Ultimately, Wakefield’s work in the 1990s resulted in the infamous (and now retracted) Lancet paper in 1998 detailing a case series of 12 children and implicating the MMR as an etiological factor contributing to a syndrome of regressive autism and enterocolitis. The reason for this long overdue retraction was that it was shown quite convincingly by Brian Deer that Wakefield had committed scientific fraud. Of course, the truly odd thing about Barr’s legal intimidation is that as I noted when I reviewed Dr. Offit’s book, I noted that he said very little about Andrew Wakefield. Indeed, Wakefield was hardly mentioned. Indeed, the sentence that Mr. Barr claims to object to didn’t even raise an eyebrow, other than due to the utter brevity that Dr. Offit used to describe the entire incident. Why Dr. Offit chose to downplay the Wakefield incident so in this book, I don’t know, but I did find it odd. Unfortunately, British libel laws being what they are, even relegating the Wakefield affair to such minor coverage in relationship to its importance in the MMR scare in the U.K. over the last 13 years is, thanks to the perverse vagaries of British libel law, even that is no protection.

Even the new U.S. law, although it helps, doesn’t prevent mischief. The reason, of course, is that usually the goal of cranks is not to win a judgment, but to shut down criticism by any means necessary. To that end, even though it would have been pretty pointless for Barr to sue Dr. Offit directly, legal threats against his U.K. publisher are very effective. All Barr has to accomplish is–if you’ll forgive the term–to raise the bar on the costs of publication to the point that publishing Dr. Offit’s book can’t be profitable. Given the low profit margin of most books, likely Dr. Offit’s included, a few legal fees spent to fend off threats like that of Mr. Barr go a long way towards discouraging publishers from publishing critical or controversial books. That’s the point.

Perhaps the most bizarre thing I learned about this case is that Richard Barr is now on the Board of Directors of the Society of Homeopaths (SOH). Talk about bringing it all back home! A bit more than three years ago, it was the SOH that used legal thuggery to threaten Le Canard Noir to force his ISP to take down a post critical of the SOH and how it promoted homeopathy as a means of combatting malaria. In light of knowing that Richard Barr is on the SOH Board of Directors, it’s all making sense now. I don’t know if Barr was a director back in 2007, but it wouldn’t surprise me in the least if he was. The tactic of threatening legal action to shut up those expressing inconvenient opinions is so Richard Barr. It also makes sense because of the anti-vaccine views promulgated by members of the SOH.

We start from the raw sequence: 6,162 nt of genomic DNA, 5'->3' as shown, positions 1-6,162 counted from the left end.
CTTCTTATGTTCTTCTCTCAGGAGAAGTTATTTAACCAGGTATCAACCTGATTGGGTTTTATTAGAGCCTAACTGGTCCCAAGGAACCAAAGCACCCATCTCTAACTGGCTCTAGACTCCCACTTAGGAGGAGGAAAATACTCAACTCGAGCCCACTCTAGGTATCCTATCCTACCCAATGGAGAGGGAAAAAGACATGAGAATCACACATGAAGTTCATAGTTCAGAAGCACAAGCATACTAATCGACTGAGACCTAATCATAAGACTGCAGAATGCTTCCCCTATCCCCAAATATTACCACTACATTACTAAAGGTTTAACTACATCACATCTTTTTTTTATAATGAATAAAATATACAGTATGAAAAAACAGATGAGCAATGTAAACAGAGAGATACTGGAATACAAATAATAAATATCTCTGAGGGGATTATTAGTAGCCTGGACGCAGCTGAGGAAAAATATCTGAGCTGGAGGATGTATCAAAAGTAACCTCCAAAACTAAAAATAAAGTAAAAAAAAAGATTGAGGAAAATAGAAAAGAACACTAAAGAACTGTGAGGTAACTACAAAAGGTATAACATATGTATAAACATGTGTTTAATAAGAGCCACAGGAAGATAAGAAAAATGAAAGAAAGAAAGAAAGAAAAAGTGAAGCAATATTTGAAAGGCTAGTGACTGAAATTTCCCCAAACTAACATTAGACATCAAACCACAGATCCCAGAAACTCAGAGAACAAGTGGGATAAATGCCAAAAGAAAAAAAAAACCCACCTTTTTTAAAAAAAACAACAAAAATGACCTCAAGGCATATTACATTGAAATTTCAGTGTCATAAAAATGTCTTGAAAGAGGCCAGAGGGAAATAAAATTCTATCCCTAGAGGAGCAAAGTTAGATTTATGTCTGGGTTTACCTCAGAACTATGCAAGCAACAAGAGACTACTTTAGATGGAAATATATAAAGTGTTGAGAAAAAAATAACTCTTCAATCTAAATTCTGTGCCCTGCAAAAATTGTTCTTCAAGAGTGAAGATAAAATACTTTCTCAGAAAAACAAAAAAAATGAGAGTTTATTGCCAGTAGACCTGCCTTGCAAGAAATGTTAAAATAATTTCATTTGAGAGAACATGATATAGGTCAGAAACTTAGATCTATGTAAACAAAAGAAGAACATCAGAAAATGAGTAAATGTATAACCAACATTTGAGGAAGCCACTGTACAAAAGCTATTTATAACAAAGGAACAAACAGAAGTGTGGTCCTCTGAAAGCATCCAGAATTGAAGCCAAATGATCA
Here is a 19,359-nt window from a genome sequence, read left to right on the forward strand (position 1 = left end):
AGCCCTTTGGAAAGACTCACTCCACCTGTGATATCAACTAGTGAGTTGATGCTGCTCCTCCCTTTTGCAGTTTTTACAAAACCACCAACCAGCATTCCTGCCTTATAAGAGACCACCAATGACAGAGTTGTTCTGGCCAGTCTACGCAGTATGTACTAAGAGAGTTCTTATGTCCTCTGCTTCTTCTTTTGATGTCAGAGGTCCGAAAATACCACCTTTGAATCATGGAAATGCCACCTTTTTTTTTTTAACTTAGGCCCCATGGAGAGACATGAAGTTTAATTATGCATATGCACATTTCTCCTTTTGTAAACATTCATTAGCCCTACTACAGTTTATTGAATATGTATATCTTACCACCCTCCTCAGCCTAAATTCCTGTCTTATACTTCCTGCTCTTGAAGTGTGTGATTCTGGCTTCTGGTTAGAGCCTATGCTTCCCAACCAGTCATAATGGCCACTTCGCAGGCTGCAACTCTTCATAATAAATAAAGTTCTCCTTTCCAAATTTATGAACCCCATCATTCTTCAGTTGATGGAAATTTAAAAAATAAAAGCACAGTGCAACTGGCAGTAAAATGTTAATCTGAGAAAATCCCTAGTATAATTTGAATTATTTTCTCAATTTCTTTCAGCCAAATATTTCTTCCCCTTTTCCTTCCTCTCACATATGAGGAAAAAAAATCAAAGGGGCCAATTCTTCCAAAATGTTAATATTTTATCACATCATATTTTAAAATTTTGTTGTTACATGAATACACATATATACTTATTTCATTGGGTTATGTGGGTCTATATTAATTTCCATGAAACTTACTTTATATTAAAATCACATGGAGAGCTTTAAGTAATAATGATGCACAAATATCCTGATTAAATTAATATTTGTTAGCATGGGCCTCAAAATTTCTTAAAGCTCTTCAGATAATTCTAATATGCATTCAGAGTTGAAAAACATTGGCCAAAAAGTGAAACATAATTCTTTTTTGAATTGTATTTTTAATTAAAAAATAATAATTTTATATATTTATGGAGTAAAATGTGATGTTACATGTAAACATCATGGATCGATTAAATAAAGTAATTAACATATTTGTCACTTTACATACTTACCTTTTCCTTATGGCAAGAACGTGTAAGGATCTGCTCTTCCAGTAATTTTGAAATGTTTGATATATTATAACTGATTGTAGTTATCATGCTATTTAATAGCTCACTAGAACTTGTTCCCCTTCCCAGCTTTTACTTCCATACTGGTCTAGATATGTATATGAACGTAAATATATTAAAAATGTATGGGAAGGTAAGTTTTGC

Actually, in my six-plus years of blogging, one thing I’ve learned is that it’s a sina qua non of cranks of all stripes, be they homeopaths, anti-vaccine loons, or many other varieties of boosters of pseudoscience that they cannot tolerate criticism from supporters of science. Consequently, they often lash out, either in the form of ad hominem attacks, attempts to “out” pseudonymous critics (many of which I’ve weathered through the years, so much so that such threats cause little more than a huge yawn in me when I encounter them), and, in extreme cases, threats of libel actions against those who have the temerity to call them out on their pseudoscience, as Dr. Offit called out various members of the anti-vaccine movement in his book. In the U.S., the law is informed by the First Amendment, which means that the bar for proving libel is high, making frivolous defamation suits a long run for a short slide. They’re rarely worth it for the crank. Unfortunately, in the U.K., they are quite often worth it, because the bar for proving libel is so low and the cost of defending against it is so high. Barr merely took advantage of that situation and, since U.S. law has placed Dr. Offit himself for all practical purposes beyond reach of British libel law, decided to go after Dr. Offit’s publisher.

Sadly, this case is yet another of a long and sordid line of frivolous libel actions and threats of libel actions that have been either brought or threatened in British courts in order to silence defenders of science-based medicine. In this case, even though most likely Dr. Offit’s book will ultimately be published in the U.K., the one mention of a key feature in the MMR scare will have succeeded in having his name scrubbed from it. That is the cost of Britain’s insane libel laws.

Comments

  1. The tactic of threatening legal action to shut up those expressing inconvenient opinions is so Richard Barr. i am with you, man

  2. #2 sharon
    March 8, 2011

    Cultish behaviour.

  3. #3 Stuart Ritchie
    March 8, 2011

    Having read Offit’s ‘Autism’s False Prophets’ and then ‘Deadly Choices’, I thought there was less Wakefield in the latter because he got a good going-over in the former?

  4. #4 Alan Henness
    March 8, 2011

    Richard Barr and six other directors of the Society of Homeopaths are the subject of complaints to the UK’s Advertising Standards Authority for claims made on their website:

    Homeopaths Caught In The Act
    Non-Homeopaths Caught In The Act
    Richard Barr’s Recurrent Memory Problems
    Honesty Is No Barr To Success

  5. #5 SC (Salty Current)
    March 8, 2011

    Sadly, this case is yet another of a long and sordid line of frivolous libel actions and threats of libel actions that have been either brought or threatened in British courts in order to silence defenders of science-based medicine.

    And critics of corporations.

    (McLibel available on Google Video.)

  6. #6 Khendar
    March 8, 2011

    Would the members of a society of homeopaths be sociopaths ?

  7. #7 SC (Salty Current)
    March 8, 2011

    By the way, from the Wikipedia article I linked to above: